Deteriorating vision in microgravity: a challenge for human Mars missions

To the list of health-related problems caused by exposure to microgravity, including bone loss and the effects of radiation, we must now add deterioration of visual acuity. The problem may be related to increased cerebrospinal fluid pressure, an issue not easily resolved by stationary biking and resistance training. How serious the vision loss might be, as well as whether it stabilizes over time, remains to be determined.

Artificial gravity (e.g., attained by rotating the habitation portion of the interplanetary vehicle) might help address this, but the current plans for the Mars One transit vehicle do not involve such an arrangement. Then again, that could change. I guess we’ll see.

(via space.com — the piece is by Michael D Wall, whom I met once in a bar in San Francisco)

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6 thoughts on “Deteriorating vision in microgravity: a challenge for human Mars missions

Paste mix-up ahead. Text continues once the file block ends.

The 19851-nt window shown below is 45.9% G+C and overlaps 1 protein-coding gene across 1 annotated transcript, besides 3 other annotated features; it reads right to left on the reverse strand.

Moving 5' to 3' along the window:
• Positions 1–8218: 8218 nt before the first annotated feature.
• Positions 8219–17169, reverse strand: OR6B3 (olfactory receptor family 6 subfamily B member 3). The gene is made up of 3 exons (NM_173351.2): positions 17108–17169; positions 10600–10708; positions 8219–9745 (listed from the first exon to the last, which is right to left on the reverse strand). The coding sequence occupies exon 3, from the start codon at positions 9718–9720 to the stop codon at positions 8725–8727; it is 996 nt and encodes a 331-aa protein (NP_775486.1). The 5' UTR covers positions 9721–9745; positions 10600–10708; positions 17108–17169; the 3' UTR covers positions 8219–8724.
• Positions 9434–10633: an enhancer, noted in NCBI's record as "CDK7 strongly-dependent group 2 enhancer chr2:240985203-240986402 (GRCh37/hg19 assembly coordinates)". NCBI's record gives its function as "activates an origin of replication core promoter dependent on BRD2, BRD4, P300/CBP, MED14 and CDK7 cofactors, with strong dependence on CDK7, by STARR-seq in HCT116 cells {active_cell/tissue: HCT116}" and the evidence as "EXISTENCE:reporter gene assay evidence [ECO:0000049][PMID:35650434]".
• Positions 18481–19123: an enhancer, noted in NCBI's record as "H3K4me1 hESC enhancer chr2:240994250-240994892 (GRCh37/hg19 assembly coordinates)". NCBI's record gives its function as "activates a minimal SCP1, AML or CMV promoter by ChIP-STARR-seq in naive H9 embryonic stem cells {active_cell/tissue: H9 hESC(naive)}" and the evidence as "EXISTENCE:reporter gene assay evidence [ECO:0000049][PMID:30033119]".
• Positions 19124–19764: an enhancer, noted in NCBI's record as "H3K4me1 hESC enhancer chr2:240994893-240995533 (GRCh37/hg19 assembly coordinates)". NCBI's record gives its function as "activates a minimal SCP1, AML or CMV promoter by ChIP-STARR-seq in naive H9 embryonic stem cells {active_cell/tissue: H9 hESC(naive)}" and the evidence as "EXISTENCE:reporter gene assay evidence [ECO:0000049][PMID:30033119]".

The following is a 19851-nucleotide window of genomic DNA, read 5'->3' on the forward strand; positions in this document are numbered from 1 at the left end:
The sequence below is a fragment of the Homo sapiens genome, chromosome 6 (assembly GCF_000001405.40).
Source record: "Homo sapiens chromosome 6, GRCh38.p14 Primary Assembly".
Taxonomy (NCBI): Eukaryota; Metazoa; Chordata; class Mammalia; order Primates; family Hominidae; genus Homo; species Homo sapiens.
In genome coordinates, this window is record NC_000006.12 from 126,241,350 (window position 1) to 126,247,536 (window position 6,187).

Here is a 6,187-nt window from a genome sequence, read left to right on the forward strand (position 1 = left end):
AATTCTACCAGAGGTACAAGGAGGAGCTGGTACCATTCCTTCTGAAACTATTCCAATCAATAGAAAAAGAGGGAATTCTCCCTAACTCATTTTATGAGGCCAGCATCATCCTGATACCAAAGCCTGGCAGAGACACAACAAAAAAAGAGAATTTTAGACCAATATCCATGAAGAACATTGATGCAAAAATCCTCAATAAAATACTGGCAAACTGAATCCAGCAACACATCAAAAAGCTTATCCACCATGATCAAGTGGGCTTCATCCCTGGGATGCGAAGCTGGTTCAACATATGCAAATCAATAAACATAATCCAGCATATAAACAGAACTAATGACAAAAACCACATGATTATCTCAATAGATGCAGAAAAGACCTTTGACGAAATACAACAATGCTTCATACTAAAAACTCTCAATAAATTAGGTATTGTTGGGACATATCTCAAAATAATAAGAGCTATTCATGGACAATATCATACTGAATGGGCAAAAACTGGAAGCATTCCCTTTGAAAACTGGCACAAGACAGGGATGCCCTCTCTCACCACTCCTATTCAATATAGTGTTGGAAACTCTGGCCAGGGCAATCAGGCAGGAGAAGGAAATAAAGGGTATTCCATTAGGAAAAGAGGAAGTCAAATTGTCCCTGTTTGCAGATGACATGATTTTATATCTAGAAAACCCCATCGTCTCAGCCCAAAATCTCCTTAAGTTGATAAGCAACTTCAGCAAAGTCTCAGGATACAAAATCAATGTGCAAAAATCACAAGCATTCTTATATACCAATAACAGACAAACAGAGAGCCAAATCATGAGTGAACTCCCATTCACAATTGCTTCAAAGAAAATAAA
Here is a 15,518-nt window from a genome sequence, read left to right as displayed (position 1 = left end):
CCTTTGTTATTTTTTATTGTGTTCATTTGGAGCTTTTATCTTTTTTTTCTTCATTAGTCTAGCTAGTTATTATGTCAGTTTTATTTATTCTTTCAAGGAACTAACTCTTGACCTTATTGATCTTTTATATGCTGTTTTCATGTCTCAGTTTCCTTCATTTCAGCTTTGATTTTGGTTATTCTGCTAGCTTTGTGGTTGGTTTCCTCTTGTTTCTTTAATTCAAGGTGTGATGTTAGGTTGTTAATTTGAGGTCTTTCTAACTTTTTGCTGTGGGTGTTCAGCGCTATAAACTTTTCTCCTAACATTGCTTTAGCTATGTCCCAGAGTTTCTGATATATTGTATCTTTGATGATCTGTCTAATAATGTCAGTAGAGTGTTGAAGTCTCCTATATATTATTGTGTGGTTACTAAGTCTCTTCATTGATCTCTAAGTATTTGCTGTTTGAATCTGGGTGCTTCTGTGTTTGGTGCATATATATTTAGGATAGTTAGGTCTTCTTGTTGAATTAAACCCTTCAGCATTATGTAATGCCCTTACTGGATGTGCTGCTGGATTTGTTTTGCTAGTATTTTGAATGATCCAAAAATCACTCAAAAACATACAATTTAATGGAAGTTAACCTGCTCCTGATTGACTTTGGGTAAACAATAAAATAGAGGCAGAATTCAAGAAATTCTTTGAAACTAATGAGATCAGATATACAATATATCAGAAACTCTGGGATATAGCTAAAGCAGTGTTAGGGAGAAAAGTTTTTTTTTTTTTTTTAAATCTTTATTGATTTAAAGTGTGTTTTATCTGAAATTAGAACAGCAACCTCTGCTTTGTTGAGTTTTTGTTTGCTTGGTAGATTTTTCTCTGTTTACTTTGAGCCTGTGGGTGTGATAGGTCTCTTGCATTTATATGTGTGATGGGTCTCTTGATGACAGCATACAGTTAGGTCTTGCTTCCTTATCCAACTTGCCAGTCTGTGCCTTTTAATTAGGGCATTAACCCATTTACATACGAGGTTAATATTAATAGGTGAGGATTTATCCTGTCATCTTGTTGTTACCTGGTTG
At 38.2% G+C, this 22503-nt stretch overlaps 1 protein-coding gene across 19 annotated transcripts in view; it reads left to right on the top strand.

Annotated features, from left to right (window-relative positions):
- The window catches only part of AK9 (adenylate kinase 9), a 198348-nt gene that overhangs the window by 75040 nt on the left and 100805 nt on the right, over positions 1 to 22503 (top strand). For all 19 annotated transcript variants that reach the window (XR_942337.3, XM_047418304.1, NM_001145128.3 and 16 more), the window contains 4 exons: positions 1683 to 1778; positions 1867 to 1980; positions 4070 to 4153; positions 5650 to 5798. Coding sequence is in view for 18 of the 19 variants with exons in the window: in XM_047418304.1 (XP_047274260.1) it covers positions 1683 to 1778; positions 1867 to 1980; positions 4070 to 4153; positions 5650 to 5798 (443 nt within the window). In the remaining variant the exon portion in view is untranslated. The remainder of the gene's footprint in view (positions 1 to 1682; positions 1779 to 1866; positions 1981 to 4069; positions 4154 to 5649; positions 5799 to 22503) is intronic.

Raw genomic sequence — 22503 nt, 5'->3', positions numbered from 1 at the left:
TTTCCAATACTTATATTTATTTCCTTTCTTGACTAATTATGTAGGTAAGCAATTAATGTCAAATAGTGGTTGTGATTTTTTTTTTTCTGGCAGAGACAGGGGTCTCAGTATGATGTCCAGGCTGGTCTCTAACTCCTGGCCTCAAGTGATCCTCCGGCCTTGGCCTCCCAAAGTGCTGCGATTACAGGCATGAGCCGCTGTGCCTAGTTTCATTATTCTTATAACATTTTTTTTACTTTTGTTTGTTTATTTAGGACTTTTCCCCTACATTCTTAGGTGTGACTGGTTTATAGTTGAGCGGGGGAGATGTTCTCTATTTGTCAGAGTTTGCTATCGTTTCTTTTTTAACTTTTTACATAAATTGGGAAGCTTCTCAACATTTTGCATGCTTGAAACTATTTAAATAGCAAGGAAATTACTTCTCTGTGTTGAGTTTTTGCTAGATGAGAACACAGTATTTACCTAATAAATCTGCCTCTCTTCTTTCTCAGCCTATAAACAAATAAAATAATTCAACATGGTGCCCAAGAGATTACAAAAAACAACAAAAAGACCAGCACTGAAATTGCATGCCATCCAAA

1. I know it may seem simple… but could it be just from the fact that the people on a space station never look into the far distance and their eyes just get weak the same as people that work in cubicles on computers and never look off into the distance too?

  2. Maybe, but the etiology sounds really different than screen-related eye strain (see excerpt from the linked article below). The thing that happens in micro-g makes me think of glaucoma, but in reverse.

    > researchers think these eye problems stem primarily from an increase in pressure inside the skull. Cerebrospinal fluid flows into the head more in space than it does on Earth, where gravity pulls it down toward the lower body. “That increased pressure of cerebrospinal fluid, which surrounds the brain, works its way down the sheath of the optic nerve and pushes on the back of the eyeball,”

  3. I am a Mars enthusiast who actually has this vision issue but unfortuantly, here on Earth 😉

    It’s non life threatening but can result in blindness. It is usually treated with a drug called Diamox which reduces
    the amount of cerbro spinal fluid the body generates.

    One interesting note is that a swollen optic nerve look a lot like Mars.

    http://t.co/ZwfBqYho0Y

    • I haven’t heard anything about that. If our lenses were shaped by gravity, it seems like we could apprehend that by changing the orientation of our eyes in a gravity field.

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